“For the Son of Man has come to seek and to save that which was lost.” ~ Luke 19:10 (NKJV)
By Bro. John L. Cash, “Country Preacher Dad”
It’s been kind of hard for me to feel the Christmas spirit this year. The killings in Connecticut have broken my heart and have made me feel physically ill. Situations just don’t get any worse. I know that’s how you feel about it, too.
We’re all looking for explanations for why things like this happen. And we’re all looking for ways to guarantee that things like this never happen again. I don’t think there are any easy answers. And I don’t think there are any quick fixes.
Some people lament the discontinuation of Bible study and prayer in the classrooms of America and blame all our ills on the loss of them. As a public educator for almost a quarter-century, I can tell you truthfully that these things have never vanished completely from classrooms.
You may say, “Well, there are rules against having God and the Bible in American schools.” To that I would reply, “Yes, but all the schools I’ve ever worked at also have rules against bubble gum and cell phones, too. Even so, those two things are never totally eliminated in the classroom, either.
In every instance, the things that people strive to keep out of classrooms are pretty good at slipping in anyway. And if you look, you’ll find God and His word in our American schools every day. You can’t lock Him outside. If you could, He wouldn’t be God.
As for school prayer, as long as there are final exams, you’ll have prayer in the classroom. It may be a silent prayer, unheard by anyone else, but that seems to be the kind that the Lord likes best. (Matthew 6:5,6) A school is really just a box that holds our society. Anything you have in society you will also find in school. There are a lot of God-fearing-and-decent people in our society. Those people are found among the workers and among the students at schools, too. I rub shoulders with those fine folks every day of my life.”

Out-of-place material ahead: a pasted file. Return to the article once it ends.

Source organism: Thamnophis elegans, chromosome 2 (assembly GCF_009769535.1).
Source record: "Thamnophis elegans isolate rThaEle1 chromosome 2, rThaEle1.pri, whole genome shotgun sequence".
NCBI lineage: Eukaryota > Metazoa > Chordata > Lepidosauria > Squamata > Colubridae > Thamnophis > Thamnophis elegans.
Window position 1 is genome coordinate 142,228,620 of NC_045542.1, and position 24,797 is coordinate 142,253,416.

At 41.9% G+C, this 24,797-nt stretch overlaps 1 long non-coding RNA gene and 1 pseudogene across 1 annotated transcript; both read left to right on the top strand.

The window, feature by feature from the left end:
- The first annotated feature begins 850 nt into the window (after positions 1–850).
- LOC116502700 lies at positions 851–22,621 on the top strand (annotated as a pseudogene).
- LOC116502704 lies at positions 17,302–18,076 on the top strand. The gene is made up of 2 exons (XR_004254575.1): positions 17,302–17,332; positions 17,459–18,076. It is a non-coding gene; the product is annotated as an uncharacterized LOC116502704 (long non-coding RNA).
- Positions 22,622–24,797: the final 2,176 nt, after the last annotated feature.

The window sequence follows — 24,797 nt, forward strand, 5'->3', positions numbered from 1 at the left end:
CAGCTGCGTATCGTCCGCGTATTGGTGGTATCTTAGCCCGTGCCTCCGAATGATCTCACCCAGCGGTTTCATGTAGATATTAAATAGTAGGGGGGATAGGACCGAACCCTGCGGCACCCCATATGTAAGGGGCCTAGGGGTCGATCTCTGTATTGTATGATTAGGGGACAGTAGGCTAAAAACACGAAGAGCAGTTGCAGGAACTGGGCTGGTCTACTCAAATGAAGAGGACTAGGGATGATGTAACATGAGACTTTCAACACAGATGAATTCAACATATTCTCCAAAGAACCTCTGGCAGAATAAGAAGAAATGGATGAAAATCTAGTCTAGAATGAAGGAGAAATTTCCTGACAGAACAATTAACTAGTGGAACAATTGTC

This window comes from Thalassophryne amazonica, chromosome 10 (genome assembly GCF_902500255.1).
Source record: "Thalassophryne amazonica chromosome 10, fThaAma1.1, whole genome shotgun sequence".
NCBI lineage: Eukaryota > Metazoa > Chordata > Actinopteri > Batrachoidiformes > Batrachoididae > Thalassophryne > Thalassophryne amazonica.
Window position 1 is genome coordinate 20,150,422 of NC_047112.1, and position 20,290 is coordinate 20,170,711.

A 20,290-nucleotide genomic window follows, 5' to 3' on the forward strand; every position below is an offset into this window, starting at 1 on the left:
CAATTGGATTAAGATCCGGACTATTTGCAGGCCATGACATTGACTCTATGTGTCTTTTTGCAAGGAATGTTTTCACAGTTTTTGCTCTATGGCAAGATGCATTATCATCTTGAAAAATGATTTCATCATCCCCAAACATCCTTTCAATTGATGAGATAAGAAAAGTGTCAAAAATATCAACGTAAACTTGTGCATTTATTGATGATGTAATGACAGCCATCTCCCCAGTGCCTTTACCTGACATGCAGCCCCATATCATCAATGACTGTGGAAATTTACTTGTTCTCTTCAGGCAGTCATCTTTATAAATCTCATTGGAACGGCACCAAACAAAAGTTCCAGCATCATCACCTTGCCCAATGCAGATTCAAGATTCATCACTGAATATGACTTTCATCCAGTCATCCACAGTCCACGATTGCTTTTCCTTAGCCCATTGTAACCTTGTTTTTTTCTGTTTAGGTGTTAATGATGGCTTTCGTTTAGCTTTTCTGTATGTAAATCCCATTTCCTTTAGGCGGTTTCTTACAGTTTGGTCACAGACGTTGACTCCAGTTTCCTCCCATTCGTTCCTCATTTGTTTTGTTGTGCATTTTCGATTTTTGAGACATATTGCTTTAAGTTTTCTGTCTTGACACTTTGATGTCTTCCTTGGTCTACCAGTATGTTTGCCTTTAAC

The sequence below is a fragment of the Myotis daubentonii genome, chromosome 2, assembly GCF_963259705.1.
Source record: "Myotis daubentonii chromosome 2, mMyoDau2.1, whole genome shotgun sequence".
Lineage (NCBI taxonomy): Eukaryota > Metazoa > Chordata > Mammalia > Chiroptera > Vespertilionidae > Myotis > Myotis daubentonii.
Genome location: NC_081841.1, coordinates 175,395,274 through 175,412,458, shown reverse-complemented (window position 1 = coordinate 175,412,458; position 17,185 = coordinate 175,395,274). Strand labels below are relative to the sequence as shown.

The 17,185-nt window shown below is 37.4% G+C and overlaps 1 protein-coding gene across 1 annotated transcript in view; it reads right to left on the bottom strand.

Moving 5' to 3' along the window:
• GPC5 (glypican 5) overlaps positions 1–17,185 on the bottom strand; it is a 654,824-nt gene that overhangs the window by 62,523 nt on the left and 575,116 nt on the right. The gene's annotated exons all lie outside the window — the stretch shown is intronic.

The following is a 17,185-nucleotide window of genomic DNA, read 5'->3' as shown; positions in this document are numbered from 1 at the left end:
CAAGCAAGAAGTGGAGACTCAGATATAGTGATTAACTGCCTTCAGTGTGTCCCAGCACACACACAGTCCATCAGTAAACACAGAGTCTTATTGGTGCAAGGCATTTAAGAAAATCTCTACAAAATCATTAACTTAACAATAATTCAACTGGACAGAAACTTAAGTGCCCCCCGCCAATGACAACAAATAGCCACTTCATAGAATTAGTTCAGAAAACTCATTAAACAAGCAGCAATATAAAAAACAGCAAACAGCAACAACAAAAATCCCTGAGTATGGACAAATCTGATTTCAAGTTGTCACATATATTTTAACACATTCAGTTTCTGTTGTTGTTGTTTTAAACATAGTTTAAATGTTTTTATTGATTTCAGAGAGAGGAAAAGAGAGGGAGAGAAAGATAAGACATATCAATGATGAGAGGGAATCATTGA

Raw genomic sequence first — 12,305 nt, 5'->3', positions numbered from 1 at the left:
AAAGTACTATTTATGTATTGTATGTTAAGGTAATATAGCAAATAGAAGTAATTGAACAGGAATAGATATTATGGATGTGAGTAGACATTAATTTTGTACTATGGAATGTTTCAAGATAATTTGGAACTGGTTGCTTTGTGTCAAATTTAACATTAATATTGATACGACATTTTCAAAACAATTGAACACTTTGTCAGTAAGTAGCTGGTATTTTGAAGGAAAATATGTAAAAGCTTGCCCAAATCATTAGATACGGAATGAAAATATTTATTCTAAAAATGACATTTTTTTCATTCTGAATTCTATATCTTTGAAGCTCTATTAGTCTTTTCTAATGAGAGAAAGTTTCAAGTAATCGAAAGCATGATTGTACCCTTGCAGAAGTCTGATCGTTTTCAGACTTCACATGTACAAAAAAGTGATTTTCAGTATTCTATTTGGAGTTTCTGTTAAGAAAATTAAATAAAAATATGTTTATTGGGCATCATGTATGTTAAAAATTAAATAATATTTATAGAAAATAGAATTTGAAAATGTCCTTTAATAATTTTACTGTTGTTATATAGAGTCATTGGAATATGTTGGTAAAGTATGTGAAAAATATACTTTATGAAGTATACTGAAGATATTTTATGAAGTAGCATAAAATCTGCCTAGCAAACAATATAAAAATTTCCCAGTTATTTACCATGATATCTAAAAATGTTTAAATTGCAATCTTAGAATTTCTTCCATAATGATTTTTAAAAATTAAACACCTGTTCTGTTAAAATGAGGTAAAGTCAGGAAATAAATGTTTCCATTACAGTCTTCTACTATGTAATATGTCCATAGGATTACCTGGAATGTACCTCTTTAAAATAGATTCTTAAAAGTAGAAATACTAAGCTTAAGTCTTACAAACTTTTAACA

Have you noticed the one thing all school-shooters have in common? They are always described as “loners” and “misfits.” The Bible uses a different word for them: “Outcasts.” Our Saviour Jesus always had time for the outcasts of the world. The first people on earth to worship Him were shepherds — who were considered to be the dregs of society in that time.
Jesus was the one who touched the lepers, healed the demon-possessed, and ate with the tax collectors and sinners. He was always reaching out to the outcasts, seeking to make them a part of “His group.” If He truly lives in our hearts, we will be striving to do the same.
I believe with all my heart that therein lies part of the solution to the scourge of school violence. It seems to me that school-shooters are broken people — people who have been hurt and are angry. Nothing hurts like being excluded, bullied, or ridiculed. You can bet that if Jesus were in a high school cafeteria and saw someone eating at a table alone, He would go invite them to sit with Him and His friends. So maybe if we reach out in love to those on the fringes of school culture, they might not be so angry. Maybe they wouldn’t lash out and kill others.
This is not a simple solution by any means. I don’t think we will always be successful. We are not going to always be able to win people over. But in my way of thinking, it’s worth a shot. We have nothing to lose and everything to gain.
Prayer and Bible study are good things. I believe in and practice both of them. Prayer is talking to Jesus. Bible study is talking about Jesus. But what we need in these last days are more folks who are doing their best to live (and love) like Jesus in this fallen world. That’s our best hope. And probably our only hope.
Dr. John L. Cash is the “Country Preacher Dad.” He was raised in Stuttgart, Arkansas, and has spent the last 27 years being a country preacher in the piney woods five miles south of the little town of Hickory, Mississippi. (On week days has a desk-job at a public school and teaches Latin on closed-circuit-television.) He and his lovely wife, Susan, live in the parsonage next door to the Antioch Christian Church (where folks believe that “Jesus is the answer.”) The Cashes have two sons, Spencer (age 21), and Seth (age 18), who live in the parsonage, too, except when they are away at college. He would love to hear from you in an email sent to firstname.lastname@example.org.